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Electricity & Magnetism Flashcards

Electricity & Magnetism Flashcards
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Conductors
This type of material has a lot of free electrons. This means it easily moves both electricity and heat.
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Insulators
Materials of this type don't have a lot of free electrons. Electrical energy doesn't transfer well through these materials.
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Electrical Resistance
We use this term to refer to how well a given material resists electrical currents. This increases with heat.
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Electric Charge
A property that electrons and protons possess. This charge comes in two varieties, positive and negative. Charges may transfer. Attraction occurs between opposite charges; like charges repel.
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Electricity
This type of energy is a result of the electric charges associated with protons and electrons.
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Electrons
A negatively charged subatomic particle.
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Neutrons
This subatomic particle is located in the middle of atoms. It doesn't have a charge.
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Protons
A subatomic particle with a positive charge. You can find this particle in the nucleus of atoms.
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Atoms
These particles make up everything around us. They have a nucleus that contains neutrons and protons. Electrons orbit this nucleus.
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18 cards in set

Flashcard Content Overview

You can use these flashcards as tools in order to review atoms, protons, neutrons and electrons and the role these particles play in electricity. You'll be able to focus on conductors, insulators, resistance and electric charges. Ohm's Law, alternating current and direct current will also be covered by this set. Additionally, these cards discuss magnetic force, permanent magnets and ferromagnetic materials.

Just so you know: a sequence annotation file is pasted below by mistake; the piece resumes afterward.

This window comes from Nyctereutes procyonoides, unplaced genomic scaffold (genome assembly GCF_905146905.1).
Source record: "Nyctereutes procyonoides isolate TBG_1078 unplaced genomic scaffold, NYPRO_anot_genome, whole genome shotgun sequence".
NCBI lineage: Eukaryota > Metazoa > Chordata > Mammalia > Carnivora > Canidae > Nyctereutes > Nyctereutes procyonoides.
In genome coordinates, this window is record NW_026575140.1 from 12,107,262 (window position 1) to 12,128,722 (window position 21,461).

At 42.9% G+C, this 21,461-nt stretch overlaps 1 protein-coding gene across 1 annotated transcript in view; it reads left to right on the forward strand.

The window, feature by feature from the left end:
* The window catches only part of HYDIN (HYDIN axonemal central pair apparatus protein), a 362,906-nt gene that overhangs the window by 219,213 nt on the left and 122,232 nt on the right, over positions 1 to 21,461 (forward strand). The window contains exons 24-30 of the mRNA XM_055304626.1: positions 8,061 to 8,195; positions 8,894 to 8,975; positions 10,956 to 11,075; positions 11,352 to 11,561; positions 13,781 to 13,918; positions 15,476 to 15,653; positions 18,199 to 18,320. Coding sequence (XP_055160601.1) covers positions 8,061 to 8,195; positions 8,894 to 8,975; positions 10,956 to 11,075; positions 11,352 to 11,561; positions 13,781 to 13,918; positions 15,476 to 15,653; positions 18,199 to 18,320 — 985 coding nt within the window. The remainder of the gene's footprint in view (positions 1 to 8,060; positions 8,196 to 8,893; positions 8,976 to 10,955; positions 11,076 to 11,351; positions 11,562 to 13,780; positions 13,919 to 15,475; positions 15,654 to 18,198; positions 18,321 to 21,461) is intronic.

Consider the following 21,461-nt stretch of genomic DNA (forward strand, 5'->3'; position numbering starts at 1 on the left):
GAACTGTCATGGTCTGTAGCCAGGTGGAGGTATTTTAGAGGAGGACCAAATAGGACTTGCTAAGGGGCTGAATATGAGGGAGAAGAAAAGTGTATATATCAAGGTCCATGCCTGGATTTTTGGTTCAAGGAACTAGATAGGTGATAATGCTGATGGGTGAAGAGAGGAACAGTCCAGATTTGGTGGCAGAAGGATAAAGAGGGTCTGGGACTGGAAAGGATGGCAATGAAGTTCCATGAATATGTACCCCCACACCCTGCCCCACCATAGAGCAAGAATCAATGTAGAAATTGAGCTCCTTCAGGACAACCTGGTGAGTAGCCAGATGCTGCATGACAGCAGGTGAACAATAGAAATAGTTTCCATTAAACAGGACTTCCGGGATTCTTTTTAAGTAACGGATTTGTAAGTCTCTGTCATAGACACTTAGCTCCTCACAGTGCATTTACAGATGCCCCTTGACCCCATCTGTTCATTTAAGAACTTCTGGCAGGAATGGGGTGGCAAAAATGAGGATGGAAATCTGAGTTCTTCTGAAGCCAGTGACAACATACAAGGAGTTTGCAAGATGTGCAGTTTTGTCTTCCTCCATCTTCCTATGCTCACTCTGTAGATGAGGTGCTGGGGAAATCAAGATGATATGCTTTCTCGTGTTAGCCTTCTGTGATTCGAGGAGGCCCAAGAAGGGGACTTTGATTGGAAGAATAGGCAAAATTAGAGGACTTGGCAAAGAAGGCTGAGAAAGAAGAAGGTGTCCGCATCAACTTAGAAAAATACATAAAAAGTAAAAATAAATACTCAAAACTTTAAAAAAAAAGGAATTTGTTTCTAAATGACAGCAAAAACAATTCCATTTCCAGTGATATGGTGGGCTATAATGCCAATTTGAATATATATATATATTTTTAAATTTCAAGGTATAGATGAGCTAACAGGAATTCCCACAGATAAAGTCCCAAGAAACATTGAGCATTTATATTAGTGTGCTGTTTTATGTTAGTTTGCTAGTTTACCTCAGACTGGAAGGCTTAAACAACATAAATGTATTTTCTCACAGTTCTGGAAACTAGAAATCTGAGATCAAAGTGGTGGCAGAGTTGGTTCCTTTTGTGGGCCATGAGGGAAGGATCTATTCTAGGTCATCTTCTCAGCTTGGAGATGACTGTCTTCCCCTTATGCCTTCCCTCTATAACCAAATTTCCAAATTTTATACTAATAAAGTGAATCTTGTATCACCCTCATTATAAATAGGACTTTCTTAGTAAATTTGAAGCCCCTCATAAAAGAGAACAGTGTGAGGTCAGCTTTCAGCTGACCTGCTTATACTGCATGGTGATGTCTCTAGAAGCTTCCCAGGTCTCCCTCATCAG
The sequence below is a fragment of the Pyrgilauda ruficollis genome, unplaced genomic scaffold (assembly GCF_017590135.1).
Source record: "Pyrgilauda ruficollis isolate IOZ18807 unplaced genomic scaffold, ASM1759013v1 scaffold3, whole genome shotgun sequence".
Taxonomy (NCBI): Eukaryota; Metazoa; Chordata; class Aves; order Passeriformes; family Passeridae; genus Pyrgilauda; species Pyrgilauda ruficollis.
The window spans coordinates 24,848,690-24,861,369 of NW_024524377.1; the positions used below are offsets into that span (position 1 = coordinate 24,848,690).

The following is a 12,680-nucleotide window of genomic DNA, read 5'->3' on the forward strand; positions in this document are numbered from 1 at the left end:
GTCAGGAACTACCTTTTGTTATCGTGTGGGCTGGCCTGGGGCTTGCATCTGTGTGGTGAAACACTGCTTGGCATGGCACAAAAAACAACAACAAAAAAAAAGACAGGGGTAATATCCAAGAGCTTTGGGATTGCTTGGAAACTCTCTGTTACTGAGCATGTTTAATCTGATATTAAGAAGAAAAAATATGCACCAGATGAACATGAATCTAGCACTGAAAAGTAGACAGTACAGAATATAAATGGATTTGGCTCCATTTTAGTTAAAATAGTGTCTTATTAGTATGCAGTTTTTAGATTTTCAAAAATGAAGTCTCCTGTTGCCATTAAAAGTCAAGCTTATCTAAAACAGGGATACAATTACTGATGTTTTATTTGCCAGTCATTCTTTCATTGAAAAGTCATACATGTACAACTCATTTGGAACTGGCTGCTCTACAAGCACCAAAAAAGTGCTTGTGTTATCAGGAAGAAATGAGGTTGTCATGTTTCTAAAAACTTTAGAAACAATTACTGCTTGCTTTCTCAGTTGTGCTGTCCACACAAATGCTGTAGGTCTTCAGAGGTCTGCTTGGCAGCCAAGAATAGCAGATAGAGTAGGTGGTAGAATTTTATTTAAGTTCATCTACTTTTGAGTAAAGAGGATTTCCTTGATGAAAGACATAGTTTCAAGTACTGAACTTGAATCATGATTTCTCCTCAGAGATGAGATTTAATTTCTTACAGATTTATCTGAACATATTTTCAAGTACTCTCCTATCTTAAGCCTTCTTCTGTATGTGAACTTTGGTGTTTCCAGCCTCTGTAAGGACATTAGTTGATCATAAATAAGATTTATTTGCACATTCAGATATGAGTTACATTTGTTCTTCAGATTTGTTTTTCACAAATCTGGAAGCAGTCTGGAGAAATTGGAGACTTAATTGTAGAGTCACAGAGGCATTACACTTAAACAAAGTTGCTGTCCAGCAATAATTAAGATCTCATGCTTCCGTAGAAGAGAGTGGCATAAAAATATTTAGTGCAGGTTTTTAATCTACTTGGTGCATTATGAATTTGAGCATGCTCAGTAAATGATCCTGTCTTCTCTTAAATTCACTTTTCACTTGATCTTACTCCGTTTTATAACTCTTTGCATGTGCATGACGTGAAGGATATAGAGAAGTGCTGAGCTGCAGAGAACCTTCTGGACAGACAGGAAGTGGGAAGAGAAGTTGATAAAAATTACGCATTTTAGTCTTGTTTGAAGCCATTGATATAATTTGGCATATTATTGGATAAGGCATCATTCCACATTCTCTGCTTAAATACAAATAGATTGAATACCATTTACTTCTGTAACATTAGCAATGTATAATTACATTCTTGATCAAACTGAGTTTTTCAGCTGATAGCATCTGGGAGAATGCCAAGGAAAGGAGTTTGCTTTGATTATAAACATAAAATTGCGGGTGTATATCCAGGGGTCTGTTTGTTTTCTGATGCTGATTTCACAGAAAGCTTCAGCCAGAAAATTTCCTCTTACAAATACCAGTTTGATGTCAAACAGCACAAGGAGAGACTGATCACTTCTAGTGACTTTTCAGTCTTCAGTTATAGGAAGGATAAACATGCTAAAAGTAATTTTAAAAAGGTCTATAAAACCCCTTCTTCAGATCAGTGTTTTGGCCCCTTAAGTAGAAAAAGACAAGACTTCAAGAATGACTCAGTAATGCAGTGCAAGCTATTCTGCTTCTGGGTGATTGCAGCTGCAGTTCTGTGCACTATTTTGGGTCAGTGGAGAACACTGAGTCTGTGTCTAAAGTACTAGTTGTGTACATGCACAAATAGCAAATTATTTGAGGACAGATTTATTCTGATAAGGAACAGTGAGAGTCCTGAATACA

Front
Back
Atoms
These particles make up everything around us. They have a nucleus that contains neutrons and protons. Electrons orbit this nucleus.
Protons
A subatomic particle with a positive charge. You can find this particle in the nucleus of atoms.
Neutrons
This subatomic particle is located in the middle of atoms. It doesn't have a charge.
Electrons
A negatively charged subatomic particle.
Electricity
This type of energy is a result of the electric charges associated with protons and electrons.
Electric Charge
A property that electrons and protons possess. This charge comes in two varieties, positive and negative. Charges may transfer. Attraction occurs between opposite charges; like charges repel.
Electrical Resistance
We use this term to refer to how well a given material resists electrical currents. This increases with heat.
Insulators
Materials of this type don't have a lot of free electrons. Electrical energy doesn't transfer well through these materials.
Conductors
This type of material has a lot of free electrons. This means it easily moves both electricity and heat.
Ohm's Law
A scientific law that focuses on how current, voltage and resistance interact with one another.
Ohm's Law Formula
Voltage = Current x Ohms
Alternating Current (AC)
A type of electrical current that moves electrons around and changes their directions. It works better when electrons must travel long distances.
Direct Current (DC)
In this type of electrical current, all the electrons go the same direction.
Electromagnets
A kind of magnet that generates a magnetic field with an electric current. It will be stronger if you include a ferromagnetic material and raise the current.
Magnetic Force
A force that effects particles with some kind of charge as they move in magnetic fields. Particles that don't move don't experience this force, nor do those moving parallel to the field.
Cause of Magnetic Force Fields
Moving electrons are responsible for creating this force.
Ferromagnetic Materials
These are materials that can turn into magnets if they're exposed to a magnetic field. The magnets on your fridge are this type of material.
Permanent Magnet
A type of magnet formed of materials that retain magnetism without exposure to an outside magnetic field. They have an aligned domain configuration.

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